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Four California Cities Have Some of the Highest Shares of Renters Over 60 in the Top 30 Largest U.S. Cities

While many seniors still choose to own a home rather than rent it, there are still some who find renting the more comfortable option. A study by RENTCafé shows that renter households over 60 have increased considerably between 2007 and 2017, outpacing owner households and rising faster than other age groups.

Specifically, among the top 30 largest U.S. cities, four California cities boast some of the highest shares of 60+ renters: San Francisco has a share of 24% senior renters; Los Angeles – 20%; San Jose – 18%; and San Diego – 16%. However, as expected, New York has the highest share of renters older than 60 with 27% (for a net of 572,132). Apartments for rent in Sacramento are also popular among seniors of this generation, with the city boasting a 20% share of 60+ renters.

The research also uncovered that the oldest U.S. cities by median age are located in popular retirement spots in states like Florida, California, and Arizona. Overall, the top 30 oldest cities boast a median age greater than 39.6 years; Cape Coral, FL, occupies the first position with an average median age of 47.9. It’s followed by Hialeah, FL, with 46.5; and Scottsdale, AZ, with 46.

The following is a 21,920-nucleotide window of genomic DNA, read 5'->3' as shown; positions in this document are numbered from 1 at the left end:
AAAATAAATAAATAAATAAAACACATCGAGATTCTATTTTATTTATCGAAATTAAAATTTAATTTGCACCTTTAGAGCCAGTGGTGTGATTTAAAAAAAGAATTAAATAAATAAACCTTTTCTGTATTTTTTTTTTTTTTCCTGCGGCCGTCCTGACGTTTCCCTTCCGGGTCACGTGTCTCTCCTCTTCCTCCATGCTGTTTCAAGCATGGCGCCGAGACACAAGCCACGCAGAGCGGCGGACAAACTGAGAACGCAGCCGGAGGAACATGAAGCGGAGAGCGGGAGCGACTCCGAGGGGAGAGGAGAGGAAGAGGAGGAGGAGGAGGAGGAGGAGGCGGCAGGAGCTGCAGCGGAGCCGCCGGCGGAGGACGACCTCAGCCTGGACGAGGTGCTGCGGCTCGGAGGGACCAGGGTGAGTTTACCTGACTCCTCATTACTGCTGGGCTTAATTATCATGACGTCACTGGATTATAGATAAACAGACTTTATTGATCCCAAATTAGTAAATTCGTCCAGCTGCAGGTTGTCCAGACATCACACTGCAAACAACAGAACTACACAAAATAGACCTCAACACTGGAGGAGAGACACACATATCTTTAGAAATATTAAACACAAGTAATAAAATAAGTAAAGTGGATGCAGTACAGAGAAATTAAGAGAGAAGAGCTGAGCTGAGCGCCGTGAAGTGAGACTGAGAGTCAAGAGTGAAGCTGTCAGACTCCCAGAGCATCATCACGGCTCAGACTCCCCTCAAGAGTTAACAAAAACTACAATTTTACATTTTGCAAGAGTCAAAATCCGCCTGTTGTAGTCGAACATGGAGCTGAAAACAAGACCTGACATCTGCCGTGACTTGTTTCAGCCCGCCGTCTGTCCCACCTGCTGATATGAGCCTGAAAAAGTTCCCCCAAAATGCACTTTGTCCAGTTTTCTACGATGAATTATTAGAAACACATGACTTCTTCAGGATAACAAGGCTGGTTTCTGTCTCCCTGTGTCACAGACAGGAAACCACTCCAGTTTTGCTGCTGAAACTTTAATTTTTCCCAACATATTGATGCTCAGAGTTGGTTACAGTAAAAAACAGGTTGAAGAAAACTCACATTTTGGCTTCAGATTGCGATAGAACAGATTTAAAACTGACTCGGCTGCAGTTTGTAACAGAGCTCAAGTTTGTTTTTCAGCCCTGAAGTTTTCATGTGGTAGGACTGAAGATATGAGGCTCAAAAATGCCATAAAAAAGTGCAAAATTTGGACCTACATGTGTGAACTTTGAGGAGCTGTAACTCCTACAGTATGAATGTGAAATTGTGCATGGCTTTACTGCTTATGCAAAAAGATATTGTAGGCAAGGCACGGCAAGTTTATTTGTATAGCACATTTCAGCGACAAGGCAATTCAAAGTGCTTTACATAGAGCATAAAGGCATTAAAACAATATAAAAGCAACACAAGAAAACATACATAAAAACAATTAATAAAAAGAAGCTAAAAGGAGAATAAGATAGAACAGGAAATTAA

Another major highlight of the study is that, nationally, renter households older than 60 increased by 43% between 2007 and 2017, while those aged 35 to 59 went up by 17%, and those aged under 35 saw the slowest increase of 7%.

The differences between older renter households and older owner households are also visible. In the same time period, the percentage of renter households went up by 43% while that of owner households increased by 31%. This is mainly due to seniors downsizing and moving into rentals, which don’t require as much of their energy and money to maintain as owning a house.

It’s also projected that, by 2035, the share of renters older than 60 will continue to increase and that of all other age groups will drop. According to the projection, the share of renter households older than 60 will reach 31%, while that of renter households aged between 35 and 59 will drop from 44% in 2017 to approximately 43% in 2035. However, the biggest drop is projected to be from those aged 34 and under, decreasing from 34% to 27%.

By 2035, the number of age 60+ renter households is estimated to reach 18.6 million. Therefore, this cohort is expected to have a considerable influence on the U.S. real estate market. As their numbers increase, the available supply of rental apartments is expected to keep up with demand.